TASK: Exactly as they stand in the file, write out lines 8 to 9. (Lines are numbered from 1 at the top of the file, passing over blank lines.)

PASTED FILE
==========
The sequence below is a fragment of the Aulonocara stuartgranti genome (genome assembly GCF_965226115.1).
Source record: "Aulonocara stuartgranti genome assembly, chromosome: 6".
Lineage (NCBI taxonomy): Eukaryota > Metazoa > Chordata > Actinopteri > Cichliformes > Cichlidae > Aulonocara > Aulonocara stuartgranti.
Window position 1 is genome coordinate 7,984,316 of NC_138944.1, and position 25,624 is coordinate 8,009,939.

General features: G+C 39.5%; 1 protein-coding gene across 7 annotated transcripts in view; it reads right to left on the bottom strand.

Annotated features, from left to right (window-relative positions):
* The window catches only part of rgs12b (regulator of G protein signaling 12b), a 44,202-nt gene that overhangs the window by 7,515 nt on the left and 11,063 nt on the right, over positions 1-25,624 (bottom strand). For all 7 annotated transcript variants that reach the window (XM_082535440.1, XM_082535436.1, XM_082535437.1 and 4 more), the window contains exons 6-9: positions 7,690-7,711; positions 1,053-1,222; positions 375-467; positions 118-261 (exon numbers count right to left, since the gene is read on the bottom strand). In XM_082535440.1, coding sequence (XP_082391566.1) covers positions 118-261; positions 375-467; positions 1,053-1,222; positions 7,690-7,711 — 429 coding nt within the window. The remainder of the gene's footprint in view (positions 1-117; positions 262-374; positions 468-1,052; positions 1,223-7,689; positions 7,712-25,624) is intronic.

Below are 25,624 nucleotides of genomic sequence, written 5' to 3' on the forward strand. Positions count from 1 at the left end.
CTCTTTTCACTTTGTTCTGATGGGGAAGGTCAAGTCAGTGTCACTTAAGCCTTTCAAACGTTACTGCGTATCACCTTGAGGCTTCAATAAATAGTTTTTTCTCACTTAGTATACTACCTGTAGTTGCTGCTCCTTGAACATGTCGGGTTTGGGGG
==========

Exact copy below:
Below are 25,624 nucleotides of genomic sequence, written 5' to 3' on the forward strand. Positions count from 1 at the left end.
CTCTTTTCACTTTGTTCTGATGGGGAAGGTCAAGTCAGTGTCACTTAAGCCTTTCAAACGTTACTGCGTATCACCTTGAGGCTTCAATAAATAGTTTTTTCTCACTTAGTATACTACCTGTAGTTGCTGCTCCTTGAACATGTCGGGTTTGGGGG